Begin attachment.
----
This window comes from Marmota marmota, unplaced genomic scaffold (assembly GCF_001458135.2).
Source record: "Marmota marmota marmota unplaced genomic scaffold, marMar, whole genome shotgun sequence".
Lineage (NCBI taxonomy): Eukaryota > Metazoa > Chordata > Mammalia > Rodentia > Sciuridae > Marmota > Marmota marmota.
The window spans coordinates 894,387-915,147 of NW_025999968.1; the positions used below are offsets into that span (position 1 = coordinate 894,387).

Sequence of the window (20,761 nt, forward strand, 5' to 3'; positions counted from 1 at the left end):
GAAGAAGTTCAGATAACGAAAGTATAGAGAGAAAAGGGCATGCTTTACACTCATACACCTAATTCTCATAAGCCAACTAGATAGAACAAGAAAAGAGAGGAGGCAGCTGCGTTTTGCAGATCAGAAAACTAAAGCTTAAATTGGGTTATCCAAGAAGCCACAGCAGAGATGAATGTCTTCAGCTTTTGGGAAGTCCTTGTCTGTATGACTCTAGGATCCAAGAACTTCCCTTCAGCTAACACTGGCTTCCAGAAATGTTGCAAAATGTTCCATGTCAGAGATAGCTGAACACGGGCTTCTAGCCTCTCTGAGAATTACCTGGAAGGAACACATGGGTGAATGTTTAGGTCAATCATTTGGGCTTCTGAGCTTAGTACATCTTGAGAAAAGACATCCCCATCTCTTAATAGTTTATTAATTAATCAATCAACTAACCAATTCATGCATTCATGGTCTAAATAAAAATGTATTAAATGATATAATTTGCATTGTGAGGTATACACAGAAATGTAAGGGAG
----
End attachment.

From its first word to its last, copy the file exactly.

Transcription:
This window comes from Marmota marmota, unplaced genomic scaffold (assembly GCF_001458135.2).
Source record: "Marmota marmota marmota unplaced genomic scaffold, marMar, whole genome shotgun sequence".
Lineage (NCBI taxonomy): Eukaryota > Metazoa > Chordata > Mammalia > Rodentia > Sciuridae > Marmota > Marmota marmota.
The window spans coordinates 894,387-915,147 of NW_025999968.1; the positions used below are offsets into that span (position 1 = coordinate 894,387).

Sequence of the window (20,761 nt, forward strand, 5' to 3'; positions counted from 1 at the left end):
GAAGAAGTTCAGATAACGAAAGTATAGAGAGAAAAGGGCATGCTTTACACTCATACACCTAATTCTCATAAGCCAACTAGATAGAACAAGAAAAGAGAGGAGGCAGCTGCGTTTTGCAGATCAGAAAACTAAAGCTTAAATTGGGTTATCCAAGAAGCCACAGCAGAGATGAATGTCTTCAGCTTTTGGGAAGTCCTTGTCTGTATGACTCTAGGATCCAAGAACTTCCCTTCAGCTAACACTGGCTTCCAGAAATGTTGCAAAATGTTCCATGTCAGAGATAGCTGAACACGGGCTTCTAGCCTCTCTGAGAATTACCTGGAAGGAACACATGGGTGAATGTTTAGGTCAATCATTTGGGCTTCTGAGCTTAGTACATCTTGAGAAAAGACATCCCCATCTCTTAATAGTTTATTAATTAATCAATCAACTAACCAATTCATGCATTCATGGTCTAAATAAAAATGTATTAAATGATATAATTTGCATTGTGAGGTATACACAGAAATGTAAGGGAG